Overview of the Female Reproductive System
The female reproductive system is the system in a woman's body with the purpose of making babies. The female reproductive system includes both external genital organs (outside the body) and internal genital organs (inside the body).
The external genital organs include:
Not all of your external genitals are your "vagina." The vagina is really just the birth canal.
The internal genital organs include:
Vagina: Birth canal
Uterus (womb): The internal organ where a fetus grows and develops before birth
Cervix: The thick, round end of the uterus, which has an opening for menstrual blood to flow out and for a baby to be delivered
Ovaries: A pair of organs that make eggs and female hormones such as estrogen
Fallopian tubes: The tubes through which eggs pass from the ovaries to the uterus
Breasts are sometimes considered part of the female reproductive system.
The main activities of the female reproductive system include:
A newborn girl's ovaries already have all the eggs she will ever have. But these eggs can't become babies until the girl's reproductive system goes through a series of changes called puberty. During puberty:
In the monthly menstrual cycle:
An egg matures and is released (a process called ovulation)
The lining of the uterus swells up with blood vessels so it's ready to accept the egg if it gets fertilized by a man's sperm
A fertilized egg attaches to the lining of the uterus and starts growing OR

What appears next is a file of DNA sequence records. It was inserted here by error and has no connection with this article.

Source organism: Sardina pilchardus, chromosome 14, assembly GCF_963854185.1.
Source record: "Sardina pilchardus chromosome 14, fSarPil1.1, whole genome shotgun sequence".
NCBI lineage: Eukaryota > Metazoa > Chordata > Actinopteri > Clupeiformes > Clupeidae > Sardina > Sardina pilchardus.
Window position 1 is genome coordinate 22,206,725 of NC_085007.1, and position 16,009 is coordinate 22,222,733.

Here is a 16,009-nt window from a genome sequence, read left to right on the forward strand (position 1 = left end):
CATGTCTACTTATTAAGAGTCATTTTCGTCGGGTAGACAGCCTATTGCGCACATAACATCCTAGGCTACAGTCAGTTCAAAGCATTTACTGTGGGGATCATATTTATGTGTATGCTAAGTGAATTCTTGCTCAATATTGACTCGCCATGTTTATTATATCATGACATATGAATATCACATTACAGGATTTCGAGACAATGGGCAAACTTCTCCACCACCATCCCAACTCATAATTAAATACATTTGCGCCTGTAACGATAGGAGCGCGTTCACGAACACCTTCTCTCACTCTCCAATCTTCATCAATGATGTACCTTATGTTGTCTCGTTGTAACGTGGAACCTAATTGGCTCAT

The egg doesn't get fertilized, so it doesn't attach, and the lining of the uterus comes off and is released as menstrual blood
If a woman doesn't become pregnant, the menstrual cycle repeats about once a month. Women have a menstrual cycle until about middle age. Menopause is when the cycles stop.
Conception is when a man's sperm joins with (fertilizes) a woman's egg. Fertilization usually happens in one of the fallopian tubes.
The reproductive system is controlled by hormones. Hormones are chemical messengers made in certain parts of your body that travel through the blood to signal other parts of the body what to do.
Some hormones come from the pituitary gland in the brain. Reproductive hormones from the pituitary gland rise and fall each month and trigger the menstrual cycle. If you become pregnant, your reproductive organs produce other hormones that turn off your menstrual cycle and signal the uterus to grow and support the baby. After birth, another hormone signals your breasts to make milk to feed your baby.
The most common problems with the reproductive system involve hormones. A woman's reproductive system involves many hormones that work together in complicated ways. Many different problems can interfere with the hormones, which can result in:
Many diseases, such as infections and cancer, can affect the reproductive organs.